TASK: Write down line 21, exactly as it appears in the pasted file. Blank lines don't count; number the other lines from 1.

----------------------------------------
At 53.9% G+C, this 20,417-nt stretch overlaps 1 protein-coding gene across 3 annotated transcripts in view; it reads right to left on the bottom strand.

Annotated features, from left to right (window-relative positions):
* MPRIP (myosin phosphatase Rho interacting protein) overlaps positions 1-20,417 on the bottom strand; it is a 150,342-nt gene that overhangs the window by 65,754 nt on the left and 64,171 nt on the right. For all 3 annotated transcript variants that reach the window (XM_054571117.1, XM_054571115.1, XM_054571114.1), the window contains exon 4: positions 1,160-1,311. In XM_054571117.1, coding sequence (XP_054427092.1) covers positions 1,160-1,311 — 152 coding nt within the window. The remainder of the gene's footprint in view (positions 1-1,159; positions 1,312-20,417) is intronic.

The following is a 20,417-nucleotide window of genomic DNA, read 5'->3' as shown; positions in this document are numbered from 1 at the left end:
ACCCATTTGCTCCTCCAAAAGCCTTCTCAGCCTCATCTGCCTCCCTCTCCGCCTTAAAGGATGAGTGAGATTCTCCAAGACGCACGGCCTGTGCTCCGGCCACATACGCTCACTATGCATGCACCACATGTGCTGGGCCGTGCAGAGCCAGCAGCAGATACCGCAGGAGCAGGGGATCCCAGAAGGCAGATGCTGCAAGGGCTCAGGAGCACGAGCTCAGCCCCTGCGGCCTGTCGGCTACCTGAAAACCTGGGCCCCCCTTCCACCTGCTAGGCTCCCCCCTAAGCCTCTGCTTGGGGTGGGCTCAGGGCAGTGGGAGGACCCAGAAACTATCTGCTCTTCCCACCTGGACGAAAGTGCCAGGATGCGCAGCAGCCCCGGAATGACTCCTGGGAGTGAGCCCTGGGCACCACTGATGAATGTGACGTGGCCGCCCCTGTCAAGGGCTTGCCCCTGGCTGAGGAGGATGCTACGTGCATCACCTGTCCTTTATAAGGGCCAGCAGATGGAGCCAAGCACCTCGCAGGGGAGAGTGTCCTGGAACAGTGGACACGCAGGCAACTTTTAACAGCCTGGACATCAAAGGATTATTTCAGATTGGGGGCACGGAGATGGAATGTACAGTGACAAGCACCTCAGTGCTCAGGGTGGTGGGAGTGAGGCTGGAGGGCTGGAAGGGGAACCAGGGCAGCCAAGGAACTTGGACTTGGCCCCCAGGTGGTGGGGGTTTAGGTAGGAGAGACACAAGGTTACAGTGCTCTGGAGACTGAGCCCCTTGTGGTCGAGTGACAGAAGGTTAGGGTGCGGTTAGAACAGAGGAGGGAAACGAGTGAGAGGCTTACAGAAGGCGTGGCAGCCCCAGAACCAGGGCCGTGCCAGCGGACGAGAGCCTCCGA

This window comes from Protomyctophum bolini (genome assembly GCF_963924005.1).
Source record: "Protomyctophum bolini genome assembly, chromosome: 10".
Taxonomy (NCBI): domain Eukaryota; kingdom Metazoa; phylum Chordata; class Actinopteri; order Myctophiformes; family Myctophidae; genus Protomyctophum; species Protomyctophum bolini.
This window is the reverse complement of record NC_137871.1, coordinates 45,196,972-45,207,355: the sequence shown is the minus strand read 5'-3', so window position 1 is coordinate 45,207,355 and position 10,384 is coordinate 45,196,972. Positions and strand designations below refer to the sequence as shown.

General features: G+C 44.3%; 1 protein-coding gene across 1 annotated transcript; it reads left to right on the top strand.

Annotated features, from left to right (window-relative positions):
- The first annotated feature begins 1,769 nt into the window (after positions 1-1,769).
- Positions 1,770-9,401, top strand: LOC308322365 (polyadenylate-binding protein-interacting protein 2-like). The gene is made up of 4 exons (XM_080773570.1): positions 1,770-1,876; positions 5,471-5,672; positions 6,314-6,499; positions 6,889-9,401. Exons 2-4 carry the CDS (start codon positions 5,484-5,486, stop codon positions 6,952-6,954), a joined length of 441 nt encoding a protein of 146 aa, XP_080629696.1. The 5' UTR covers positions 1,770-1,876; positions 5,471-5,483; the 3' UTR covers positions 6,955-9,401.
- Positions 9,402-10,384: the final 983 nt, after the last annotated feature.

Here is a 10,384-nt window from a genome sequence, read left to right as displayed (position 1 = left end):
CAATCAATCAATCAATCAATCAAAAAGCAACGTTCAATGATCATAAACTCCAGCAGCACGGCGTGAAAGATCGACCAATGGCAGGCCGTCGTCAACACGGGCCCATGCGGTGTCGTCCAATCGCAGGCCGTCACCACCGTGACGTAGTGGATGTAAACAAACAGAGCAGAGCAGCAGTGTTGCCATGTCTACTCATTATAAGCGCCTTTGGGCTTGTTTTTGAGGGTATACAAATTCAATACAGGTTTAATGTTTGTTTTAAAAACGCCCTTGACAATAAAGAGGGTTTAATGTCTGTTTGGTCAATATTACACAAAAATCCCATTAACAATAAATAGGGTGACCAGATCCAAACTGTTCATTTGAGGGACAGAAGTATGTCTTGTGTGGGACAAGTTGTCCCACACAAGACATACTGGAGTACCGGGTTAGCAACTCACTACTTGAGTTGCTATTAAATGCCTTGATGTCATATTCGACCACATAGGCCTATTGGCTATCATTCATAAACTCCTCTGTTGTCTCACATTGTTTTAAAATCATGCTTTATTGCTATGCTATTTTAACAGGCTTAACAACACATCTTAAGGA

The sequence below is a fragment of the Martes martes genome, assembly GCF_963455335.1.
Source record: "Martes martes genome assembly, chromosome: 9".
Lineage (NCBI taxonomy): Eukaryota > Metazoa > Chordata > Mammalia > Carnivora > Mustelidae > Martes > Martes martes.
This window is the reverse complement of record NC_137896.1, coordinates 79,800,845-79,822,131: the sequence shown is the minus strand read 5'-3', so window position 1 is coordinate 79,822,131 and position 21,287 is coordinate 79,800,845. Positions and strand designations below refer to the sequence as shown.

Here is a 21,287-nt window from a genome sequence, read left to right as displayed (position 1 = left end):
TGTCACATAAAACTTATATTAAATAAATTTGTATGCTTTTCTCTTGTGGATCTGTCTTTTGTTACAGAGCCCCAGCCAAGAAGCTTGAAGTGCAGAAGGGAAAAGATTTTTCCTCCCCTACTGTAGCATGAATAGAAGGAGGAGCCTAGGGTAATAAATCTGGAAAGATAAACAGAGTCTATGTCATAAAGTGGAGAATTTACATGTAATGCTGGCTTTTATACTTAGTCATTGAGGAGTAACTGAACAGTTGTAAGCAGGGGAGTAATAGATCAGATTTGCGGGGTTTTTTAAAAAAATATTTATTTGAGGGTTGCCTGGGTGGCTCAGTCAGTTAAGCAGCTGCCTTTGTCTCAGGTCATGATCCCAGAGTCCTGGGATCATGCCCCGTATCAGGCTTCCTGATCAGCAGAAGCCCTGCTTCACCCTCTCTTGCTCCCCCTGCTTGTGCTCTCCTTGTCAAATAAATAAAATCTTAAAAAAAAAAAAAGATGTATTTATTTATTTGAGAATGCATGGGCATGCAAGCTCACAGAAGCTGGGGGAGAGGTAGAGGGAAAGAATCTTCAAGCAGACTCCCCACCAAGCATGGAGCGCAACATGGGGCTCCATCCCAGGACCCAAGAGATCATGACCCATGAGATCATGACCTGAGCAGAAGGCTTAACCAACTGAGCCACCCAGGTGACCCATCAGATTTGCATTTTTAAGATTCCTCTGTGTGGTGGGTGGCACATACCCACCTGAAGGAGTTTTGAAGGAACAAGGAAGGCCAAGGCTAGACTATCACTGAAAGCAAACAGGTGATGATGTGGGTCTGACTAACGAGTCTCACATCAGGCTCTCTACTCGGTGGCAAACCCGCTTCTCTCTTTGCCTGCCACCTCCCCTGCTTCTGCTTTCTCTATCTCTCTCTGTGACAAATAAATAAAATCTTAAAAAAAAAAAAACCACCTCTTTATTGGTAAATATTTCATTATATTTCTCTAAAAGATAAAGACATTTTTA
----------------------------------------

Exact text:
Here is a 21,287-nt window from a genome sequence, read left to right as displayed (position 1 = left end):